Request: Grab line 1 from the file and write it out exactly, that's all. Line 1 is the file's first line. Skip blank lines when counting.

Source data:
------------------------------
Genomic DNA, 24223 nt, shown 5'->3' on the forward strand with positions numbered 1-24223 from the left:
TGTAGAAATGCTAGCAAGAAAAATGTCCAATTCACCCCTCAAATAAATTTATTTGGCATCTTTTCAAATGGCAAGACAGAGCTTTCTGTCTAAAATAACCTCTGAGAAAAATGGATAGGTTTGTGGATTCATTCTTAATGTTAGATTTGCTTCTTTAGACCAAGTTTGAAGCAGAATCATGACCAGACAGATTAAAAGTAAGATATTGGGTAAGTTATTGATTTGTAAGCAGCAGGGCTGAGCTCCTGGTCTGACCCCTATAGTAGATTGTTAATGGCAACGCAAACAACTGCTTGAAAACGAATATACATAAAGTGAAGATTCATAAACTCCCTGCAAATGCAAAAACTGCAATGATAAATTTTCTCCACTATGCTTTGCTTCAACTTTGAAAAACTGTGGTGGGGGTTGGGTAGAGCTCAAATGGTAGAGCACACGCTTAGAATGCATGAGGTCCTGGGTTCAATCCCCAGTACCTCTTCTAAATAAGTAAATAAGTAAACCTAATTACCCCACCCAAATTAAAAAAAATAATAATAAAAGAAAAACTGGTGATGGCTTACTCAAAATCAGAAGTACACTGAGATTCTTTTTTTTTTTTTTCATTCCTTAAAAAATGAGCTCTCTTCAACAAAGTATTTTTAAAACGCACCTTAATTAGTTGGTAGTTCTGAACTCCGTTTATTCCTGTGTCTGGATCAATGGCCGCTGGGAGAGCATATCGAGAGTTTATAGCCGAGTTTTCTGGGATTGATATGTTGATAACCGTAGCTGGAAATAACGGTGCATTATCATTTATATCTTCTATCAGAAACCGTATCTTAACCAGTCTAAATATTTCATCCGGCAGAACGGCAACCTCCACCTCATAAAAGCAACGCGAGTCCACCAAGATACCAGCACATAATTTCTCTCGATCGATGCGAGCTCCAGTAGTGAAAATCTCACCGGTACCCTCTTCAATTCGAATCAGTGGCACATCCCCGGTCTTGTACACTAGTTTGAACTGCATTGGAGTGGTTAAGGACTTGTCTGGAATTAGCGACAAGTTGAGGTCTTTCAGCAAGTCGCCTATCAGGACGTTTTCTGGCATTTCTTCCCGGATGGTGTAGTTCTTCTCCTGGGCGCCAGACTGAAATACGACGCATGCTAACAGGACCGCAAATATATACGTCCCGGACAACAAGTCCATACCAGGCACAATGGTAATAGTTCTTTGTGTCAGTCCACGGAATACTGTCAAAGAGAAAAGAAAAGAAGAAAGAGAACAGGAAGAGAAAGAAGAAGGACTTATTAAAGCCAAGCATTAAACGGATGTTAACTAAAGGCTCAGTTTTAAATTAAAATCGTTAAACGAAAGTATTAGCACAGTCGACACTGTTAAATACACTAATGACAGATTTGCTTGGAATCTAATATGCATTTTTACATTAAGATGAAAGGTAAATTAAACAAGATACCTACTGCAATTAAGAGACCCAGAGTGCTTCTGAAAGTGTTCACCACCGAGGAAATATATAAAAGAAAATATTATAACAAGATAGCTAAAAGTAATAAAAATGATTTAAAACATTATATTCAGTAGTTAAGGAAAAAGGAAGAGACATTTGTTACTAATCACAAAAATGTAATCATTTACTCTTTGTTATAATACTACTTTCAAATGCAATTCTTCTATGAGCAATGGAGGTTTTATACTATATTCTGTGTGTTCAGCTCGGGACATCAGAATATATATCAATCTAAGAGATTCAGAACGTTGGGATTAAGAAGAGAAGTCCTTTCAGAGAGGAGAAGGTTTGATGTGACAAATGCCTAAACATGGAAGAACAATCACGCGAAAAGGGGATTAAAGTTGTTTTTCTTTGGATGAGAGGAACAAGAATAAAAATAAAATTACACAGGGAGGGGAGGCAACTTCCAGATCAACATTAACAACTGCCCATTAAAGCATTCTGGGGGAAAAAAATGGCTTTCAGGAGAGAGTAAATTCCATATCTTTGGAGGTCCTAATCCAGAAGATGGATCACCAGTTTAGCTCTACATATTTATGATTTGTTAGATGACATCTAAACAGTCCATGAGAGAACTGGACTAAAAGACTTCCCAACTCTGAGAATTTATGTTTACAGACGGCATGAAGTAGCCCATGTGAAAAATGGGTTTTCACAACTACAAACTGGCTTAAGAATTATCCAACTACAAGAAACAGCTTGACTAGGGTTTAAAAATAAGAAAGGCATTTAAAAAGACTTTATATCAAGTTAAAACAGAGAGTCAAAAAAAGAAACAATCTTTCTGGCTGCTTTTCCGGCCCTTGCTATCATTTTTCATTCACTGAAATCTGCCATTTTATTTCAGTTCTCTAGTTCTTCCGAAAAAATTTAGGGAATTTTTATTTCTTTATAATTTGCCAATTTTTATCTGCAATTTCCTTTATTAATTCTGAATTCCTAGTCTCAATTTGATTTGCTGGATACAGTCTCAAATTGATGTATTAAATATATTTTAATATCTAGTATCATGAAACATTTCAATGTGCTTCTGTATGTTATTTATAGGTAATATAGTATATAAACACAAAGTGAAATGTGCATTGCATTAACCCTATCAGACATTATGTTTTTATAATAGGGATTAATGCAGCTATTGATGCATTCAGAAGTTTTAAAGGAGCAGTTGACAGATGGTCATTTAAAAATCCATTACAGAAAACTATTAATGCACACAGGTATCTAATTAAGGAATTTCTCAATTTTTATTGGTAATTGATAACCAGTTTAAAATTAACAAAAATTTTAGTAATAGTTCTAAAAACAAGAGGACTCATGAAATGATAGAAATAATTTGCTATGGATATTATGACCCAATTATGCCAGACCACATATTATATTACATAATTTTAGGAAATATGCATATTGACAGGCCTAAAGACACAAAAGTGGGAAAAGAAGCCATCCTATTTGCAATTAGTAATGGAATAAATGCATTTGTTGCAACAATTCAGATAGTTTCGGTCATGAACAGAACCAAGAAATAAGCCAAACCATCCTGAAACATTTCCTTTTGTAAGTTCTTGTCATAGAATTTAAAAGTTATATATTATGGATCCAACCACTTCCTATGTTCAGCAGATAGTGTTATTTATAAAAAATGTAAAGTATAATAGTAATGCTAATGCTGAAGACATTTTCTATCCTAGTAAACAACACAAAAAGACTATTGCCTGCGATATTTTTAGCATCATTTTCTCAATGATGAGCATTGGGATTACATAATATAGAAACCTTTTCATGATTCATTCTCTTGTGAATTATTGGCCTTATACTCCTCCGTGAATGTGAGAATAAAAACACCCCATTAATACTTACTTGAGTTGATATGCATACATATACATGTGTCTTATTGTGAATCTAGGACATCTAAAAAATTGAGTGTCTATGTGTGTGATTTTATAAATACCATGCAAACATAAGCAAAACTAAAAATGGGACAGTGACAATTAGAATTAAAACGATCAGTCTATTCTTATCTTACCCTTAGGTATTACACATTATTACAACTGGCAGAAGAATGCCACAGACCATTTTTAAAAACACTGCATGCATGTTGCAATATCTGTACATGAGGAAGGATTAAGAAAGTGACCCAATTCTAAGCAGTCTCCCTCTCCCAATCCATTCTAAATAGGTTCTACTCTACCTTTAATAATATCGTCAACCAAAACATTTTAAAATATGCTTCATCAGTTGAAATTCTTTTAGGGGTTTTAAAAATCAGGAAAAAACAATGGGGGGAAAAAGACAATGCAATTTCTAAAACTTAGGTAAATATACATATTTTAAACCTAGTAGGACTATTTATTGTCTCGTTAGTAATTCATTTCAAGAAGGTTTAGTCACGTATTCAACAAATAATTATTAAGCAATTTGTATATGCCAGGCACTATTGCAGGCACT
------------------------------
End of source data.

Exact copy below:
Genomic DNA, 24223 nt, shown 5'->3' on the forward strand with positions numbered 1-24223 from the left: